this is a detail of the third version's lower half; unlike
its siblings, it is done on four screens and is darker
and perhaps more ominous as a consequence.
it  is also deeper,  standing  about 8 inches off the wall,
so that the moon  changes to a much greater degree
in relationship to the position of the viewer. 

Tuesday, January 21, 2014


In addition to chopping up those hobbled drawings of sad thought, I decided to in some
cases to weave them together. I wanted to make something  in which one was not sure
where one thing ended and another began.


I had a bad period as an artist in my early forties. It was as if my hand had gone wrong, or
I had lost the way. Looking back, it is understandable:the AIDS crisis had compelled me
to renounce whatever was easy in my own personal mysticism, and for a while I struggled
to see again. My reading changed:it was no longer anthropology, religion, poetry, but
history and science. Also I abjured what for lack of better terms might be called  "the circus'--
the dancers, and choreographers, and shamans, and Sufis, and artists, and witchdoctors,
and Tibetan Buddhists etc., which had been my milieu in Soho. I put myself
into hard labor landscaping. For a while I was a foreman at a nursery. This proved a
better means of contending with sorrow than metaphysics.I sweated it off.

Years later, I went through the drawings of the time. Not all were bad, but some limped on
hobbled feet. And so it was that I decided to chop them up, and turn them into something else.
This was accompanied by the most delicious feeling of releasing the sad thoughts of that
time and transforming them into something else. This was in 2010. I call them
my "Rope Tricks."

Monday, January 20, 2014


By dawn we had reached the village 
        where the festival was to take place.
Greeted by itinerant musicians 
        playing something like klezmer music,
We were soon surrounded by shamans 
      with headdresses like juke-boxes
         made of tinsel and feathers,
feathered boas around their robes the color of sorbets,     
       all of them shaking marachas.
Lead to a small chapel from which billowed copal smoke,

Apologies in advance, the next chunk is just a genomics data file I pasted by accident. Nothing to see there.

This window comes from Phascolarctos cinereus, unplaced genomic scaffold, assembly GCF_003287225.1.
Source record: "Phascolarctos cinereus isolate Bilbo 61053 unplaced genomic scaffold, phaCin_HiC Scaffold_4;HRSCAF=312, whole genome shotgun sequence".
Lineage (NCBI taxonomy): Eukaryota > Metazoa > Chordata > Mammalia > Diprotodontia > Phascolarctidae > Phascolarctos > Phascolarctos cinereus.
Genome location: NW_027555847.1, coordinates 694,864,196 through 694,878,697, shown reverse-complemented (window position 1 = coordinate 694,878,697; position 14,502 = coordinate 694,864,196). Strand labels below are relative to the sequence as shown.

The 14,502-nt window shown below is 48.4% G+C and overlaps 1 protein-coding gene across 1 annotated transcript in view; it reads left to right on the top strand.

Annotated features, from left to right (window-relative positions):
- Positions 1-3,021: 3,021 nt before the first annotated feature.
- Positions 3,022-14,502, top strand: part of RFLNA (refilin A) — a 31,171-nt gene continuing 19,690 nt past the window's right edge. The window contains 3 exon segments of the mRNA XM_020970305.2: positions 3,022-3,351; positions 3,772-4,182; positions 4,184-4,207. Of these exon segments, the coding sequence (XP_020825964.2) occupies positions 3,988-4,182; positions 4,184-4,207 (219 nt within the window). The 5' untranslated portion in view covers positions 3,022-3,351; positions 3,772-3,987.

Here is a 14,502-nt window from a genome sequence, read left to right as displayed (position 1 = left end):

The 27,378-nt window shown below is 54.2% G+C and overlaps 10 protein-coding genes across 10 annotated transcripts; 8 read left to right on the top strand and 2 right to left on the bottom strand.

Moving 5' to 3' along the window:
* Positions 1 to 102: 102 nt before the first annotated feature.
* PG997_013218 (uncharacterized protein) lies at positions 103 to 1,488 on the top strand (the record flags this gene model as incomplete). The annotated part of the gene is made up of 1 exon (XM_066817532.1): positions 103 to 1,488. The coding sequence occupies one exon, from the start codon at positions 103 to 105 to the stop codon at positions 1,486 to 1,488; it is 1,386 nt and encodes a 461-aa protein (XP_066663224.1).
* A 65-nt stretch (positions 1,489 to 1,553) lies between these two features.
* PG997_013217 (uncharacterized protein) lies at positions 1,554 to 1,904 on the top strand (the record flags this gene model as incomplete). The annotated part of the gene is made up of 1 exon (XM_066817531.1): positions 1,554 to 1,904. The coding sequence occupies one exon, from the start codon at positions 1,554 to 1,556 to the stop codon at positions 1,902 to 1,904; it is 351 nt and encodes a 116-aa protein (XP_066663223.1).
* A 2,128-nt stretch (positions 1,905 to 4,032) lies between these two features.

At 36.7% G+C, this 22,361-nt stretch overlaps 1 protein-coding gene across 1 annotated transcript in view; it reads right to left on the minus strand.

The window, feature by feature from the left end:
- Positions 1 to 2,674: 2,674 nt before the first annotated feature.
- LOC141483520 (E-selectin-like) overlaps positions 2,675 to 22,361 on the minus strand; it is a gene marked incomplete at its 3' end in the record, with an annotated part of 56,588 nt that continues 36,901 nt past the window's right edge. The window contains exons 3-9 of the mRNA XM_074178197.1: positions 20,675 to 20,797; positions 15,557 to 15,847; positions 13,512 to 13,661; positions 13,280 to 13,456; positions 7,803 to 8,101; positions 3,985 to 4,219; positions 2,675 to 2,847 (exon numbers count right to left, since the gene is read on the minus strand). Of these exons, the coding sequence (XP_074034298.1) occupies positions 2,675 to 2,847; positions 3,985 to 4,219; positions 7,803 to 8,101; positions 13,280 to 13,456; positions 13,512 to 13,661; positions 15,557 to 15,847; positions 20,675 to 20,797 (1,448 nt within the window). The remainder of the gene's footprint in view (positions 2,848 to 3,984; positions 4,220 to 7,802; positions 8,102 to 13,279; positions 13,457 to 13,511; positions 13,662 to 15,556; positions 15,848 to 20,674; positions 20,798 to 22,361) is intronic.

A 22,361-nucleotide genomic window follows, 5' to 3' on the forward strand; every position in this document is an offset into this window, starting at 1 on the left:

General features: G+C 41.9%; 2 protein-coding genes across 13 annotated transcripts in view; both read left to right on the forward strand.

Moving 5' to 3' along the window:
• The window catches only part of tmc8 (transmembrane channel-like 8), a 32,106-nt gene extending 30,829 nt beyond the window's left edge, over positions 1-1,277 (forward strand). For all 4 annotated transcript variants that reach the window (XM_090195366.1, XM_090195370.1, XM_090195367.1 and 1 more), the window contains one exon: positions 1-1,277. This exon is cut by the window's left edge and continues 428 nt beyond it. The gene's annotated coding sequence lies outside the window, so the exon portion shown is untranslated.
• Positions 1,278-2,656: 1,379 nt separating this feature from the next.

its lineaments obscured 
     by smoke, jukeboxes, feathers,
as honored guests, we were compelled by etiquette
     to sing a phonetic anthem  with ten dozen choruses.
The dialect was unknown 
     to the anthropologist who accompanied us,
      as well as to the barrio shaman--call him "Mario"--
    acting as our interpreter.
The former supposed 
       that it was some synchronous paean 
     to assorted demiurges, saints.
I wished it was "Yankee,Go Home."
Some whim or intuition
     had lead me to wear a business suit,
     trusting that it  act as a prophylactic measure
    and keep the gods at bay.
This was only partially successful.
     Repelled by my cologne,
     they did not pass
      the threshold of my conciousness,
taking possession of me 
     (as they did my junior colleagues)
instead crawling at my feet like lizards, hissing
    with forked tongues imprecations
    whose import--though in Nahuatl--
     did not escape me.
Your gods are demons, I thought,
    picking my way through the cow dung.
Strictly local, they delight
   when an afternoon knife fight
      ends in shed blood.
It pleases them that
    some wretched widow thereby
     fulfills a destiny slated
 from day one of becoming
     a mater dolorosa hocking pig parts,
that children are hitched 
      like donkeys to a spindle
    which makes the merry go round go around.
In a circle of peyote takers with a look
   of ecumenical bliss straight from California
     danced the anthropologist, his loopy grin
confirming my hatred of the ineffable.
The book he'd write later
     lead to tenure, and a second Volvo.

(the illustration is of an Asmat body mask now in the DeYoung)

Sunday, January 19, 2014

A BLACK WINDOW(for James Merrill)

(this is a full view done in a dim light; it is almost impossible to photograph due to the reflections)
A BLACK WINDOW (for James Merrill)

Word of James Merrill's death reached me shortly after I had returned to North Carolina.